progress_percent=$((100 * $done_count / $total_count))

echo “Copying: $progress ($progress_percent %)” && sleep 5


echo “Copying done”


AzCopy on Linux is a command-line utility designed for copying data to/from Azure Blob and File storage using simple commands.  See  Specific steps for the file copy are here.

To Install on RHEL, you first need to install .NET Core 1.1.1

  1. sudo yum install rh-dotnetcore11
  2. scl enable rh-dotnetcore11 bash
  3. source scl_source enable rh-dotnetcore11

Then you install AzCopy per the article.

  1. wget -O azcopy.tar.gz
  2. tar -xf azcopy.tar.gz
  3. sudo ./

Example from RHEL 7.4:



The final approach is to downloading is to generate a SAS token, append it to the blob URL and simply use wget in Linux.

See for details on how to generate the SAS token and append it to the the blob URL (aka, “sourceSAS”).


*previously posed on

Azure Government – Missing Features or Services?

If you’ve experimented with the general Azure cloud (often called Microsoft Azure Commercial or MAC), it can be a shock when you move into Microsoft Azure Government (MAG) and notice not everything is the same.  Today I’m briefly going to discuss why there are feature differences, how to track them down, and how to lobby for the features you need.

Note: in this blog I use the terms service, offering, and feature interchangeably.  There is debate (even internally!) on the difference between the terms, but my goal here is to cover both new offerings and extensions to existing offerings.

Is the feature available in MAG at all?

Many features are turned on by region (a physical data center).  The first thing is to check and see if the offering (say a DS series VM) is available anywhere in MAG.

  1. Goto
  2. Select only the Azure Government region checkbox
  3. You can now see this VM is only available in the Virginia data center.


If possible, deploy in that region so you can use the feature/service.  However, we understand that is not always possible.  Before any new large-scale deployments you should take a look at the list of services per region and ensure you use the region that best offers the services you need.  You don’t want to end up putting yourself in a situation where you have to wait on required services to be deployed by Microsoft!

To stay current on new releases (and they happen at least once a week!) I recommend subscribing to the Azure Government blog at 

The features/service is not available where I need it!

Why not?  This is the big question I get from customers and of course there is no one easy answer.  These are the main reasons cited:

  • Features often depend on physical hardware and so they often deploy to each region at slightly different times depending on the hardware deployment.  I.e. with a new VM size/series
  • Some features are delayed as we work on the required compliances or attestations.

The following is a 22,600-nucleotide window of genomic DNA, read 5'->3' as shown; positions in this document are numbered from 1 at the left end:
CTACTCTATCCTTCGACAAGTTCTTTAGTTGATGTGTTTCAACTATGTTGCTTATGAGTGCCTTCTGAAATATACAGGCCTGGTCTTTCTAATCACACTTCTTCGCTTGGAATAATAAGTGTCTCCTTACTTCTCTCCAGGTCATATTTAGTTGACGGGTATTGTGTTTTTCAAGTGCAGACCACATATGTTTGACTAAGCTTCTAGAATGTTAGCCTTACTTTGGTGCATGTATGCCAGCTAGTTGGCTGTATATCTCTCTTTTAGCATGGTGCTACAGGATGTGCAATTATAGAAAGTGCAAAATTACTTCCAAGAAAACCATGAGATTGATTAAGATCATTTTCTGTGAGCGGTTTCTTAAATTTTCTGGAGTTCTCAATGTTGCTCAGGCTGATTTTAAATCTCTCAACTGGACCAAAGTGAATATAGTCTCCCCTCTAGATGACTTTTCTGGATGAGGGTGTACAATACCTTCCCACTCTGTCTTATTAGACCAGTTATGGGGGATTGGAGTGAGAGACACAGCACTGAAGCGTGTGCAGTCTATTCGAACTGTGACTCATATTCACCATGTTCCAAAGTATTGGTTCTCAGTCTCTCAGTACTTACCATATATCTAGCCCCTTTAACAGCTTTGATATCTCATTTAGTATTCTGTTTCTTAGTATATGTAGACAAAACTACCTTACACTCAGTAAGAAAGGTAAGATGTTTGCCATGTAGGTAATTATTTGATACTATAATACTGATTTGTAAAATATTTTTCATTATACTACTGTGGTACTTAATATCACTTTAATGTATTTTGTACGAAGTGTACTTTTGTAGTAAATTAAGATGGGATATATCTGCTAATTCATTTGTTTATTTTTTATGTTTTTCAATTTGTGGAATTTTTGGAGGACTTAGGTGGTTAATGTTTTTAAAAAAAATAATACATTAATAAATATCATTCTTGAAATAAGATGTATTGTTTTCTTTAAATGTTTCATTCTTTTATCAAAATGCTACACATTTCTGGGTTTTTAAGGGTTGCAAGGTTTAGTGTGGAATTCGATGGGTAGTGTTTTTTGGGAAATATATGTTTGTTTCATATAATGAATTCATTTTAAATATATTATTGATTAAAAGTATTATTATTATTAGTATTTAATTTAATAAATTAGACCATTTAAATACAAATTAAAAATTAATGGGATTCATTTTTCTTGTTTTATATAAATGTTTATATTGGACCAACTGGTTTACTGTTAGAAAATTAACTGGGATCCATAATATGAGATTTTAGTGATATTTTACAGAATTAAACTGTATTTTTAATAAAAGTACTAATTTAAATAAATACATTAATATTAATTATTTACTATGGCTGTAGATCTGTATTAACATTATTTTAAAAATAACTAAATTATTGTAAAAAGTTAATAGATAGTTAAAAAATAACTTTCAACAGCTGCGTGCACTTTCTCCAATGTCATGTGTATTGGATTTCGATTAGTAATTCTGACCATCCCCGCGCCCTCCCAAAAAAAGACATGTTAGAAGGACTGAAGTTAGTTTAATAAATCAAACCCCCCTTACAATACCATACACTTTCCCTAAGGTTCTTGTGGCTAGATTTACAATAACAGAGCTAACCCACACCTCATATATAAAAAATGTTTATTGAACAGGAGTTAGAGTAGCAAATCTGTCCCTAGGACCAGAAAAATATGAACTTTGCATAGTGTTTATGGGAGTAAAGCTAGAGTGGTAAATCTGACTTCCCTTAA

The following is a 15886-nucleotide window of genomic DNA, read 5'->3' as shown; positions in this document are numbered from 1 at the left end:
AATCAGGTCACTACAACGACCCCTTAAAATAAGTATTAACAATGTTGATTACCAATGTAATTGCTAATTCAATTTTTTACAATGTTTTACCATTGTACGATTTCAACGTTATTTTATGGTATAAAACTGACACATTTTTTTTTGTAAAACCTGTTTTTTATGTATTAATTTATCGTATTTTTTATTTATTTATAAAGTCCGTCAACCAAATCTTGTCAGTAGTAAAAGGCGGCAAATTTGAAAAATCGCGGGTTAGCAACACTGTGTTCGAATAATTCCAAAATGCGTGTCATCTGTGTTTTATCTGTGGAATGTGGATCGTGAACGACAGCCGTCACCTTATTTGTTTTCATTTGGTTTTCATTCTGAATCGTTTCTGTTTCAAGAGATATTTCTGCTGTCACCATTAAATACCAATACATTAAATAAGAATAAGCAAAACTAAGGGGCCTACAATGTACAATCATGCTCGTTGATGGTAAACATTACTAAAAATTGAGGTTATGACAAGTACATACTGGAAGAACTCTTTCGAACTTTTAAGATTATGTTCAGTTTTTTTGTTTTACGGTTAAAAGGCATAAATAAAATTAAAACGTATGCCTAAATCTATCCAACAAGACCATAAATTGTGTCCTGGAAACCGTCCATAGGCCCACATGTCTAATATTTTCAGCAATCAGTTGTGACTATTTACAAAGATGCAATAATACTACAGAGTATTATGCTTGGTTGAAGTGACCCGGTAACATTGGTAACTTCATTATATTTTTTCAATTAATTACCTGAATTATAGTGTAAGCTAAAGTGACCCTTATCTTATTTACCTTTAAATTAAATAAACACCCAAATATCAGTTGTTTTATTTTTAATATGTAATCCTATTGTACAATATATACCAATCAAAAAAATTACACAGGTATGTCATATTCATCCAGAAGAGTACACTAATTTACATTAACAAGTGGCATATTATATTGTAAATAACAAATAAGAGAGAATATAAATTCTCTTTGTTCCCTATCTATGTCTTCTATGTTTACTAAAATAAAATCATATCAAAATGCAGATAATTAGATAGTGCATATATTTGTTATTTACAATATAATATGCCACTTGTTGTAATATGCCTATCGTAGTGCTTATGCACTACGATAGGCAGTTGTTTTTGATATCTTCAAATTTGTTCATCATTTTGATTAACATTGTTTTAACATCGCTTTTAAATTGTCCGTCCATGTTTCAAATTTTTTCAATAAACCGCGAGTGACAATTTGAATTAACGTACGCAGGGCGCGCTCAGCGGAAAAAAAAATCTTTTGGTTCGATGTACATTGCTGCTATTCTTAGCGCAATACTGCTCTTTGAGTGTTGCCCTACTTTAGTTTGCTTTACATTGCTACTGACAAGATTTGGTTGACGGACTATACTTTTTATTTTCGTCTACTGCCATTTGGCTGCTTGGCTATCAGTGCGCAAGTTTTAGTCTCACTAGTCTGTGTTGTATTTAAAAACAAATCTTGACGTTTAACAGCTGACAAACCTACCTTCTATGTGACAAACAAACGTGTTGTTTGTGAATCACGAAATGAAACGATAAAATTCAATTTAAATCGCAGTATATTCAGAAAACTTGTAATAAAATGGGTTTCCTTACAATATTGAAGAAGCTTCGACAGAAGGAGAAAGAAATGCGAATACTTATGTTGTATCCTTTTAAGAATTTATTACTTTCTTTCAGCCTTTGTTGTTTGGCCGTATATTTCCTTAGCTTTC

• Engineering wants to release features as quickly as possible.  If the product can be deployed/engineered the same in MAC and MAG they are often released at the same time.  However if significant changes are required for MAG they don’t want to delay the MAC release.  In those cases the feature most likely will be deployed to MAC and then MAG after the required modifications are made.  Often features are delayed 6-9 months in MAG.
  • There is no/limited demand expected in MAG.

But I need it!

First, contact Microsoft.  You can talk with your sales team, account team, or even open a case via the portal (  We may have an estimate that can be shared if you are under NDA.

Second, vote it up!  At you can nominate new features, add your vote to requests made by others, and generally make your voice heard.  This is a VERY powerful tool, even though it looks innocuous.  Cloud computing is about consumption and by offering the services you want, we increase consumption.  However knowing exactly what customers want is complicated and can come down to a “gut feel.”  By assigning metrics (used for good this time!) we can see exactly how important a feature or change is to the community and react accordingly.  Azure Engineering does review this and uses this data in their planning.  While a highly “voted” item isn’t guaranteed to be implemented quickly, it will increase the visibility and urgency around it.

Here’s a few tips for submitting/voting on improvements.

  1. Include hard facts.  We want numbers, timelines, and project implications.  I.e. if the M series were available in Texas we would deploy an additional 10 VMs by the end of 1Q 2018.  This gives Microsoft an idea of the urgency/timeline, infrastructure required to support the request, and the impact to our accounts.
  2. Include clear details.  I.e. if this is available in MAC, include the blog announcement or documentation too so we know exactly what you are requesting.  Often features have similar names, vary between cloud providers, etc. resulting in confusion.
  3. Include the consequences.  If this request isn’t met, what is the result?  I.e. if Service Map is not made available in MAG OMS will we not migrate our monitoring of 8000 servers into OMS.
  4. Share with your friends!  Votes count, so if you add a request have all your peers vote for it too.
  5. And be realistic.  Asking for a feature not even planned for MAC is unlikely to be approved for MAG.  Asking for a feature fulfilling a clear business need is much more likely to get backing.

If you get stuck or have questions, feel free to comment!

*previously posted on